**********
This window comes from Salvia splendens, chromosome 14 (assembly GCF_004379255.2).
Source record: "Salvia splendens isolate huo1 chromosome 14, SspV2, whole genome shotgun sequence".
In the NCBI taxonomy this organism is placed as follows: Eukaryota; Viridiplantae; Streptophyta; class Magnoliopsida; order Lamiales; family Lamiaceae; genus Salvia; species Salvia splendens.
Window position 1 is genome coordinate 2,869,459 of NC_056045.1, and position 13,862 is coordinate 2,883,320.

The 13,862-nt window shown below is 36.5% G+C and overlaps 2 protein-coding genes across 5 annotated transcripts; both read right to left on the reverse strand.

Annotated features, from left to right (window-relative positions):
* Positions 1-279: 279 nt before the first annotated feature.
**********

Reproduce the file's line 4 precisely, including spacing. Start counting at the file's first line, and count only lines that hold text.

Window position 1 is genome coordinate 2,869,459 of NC_056045.1, and position 13,862 is coordinate 2,883,320.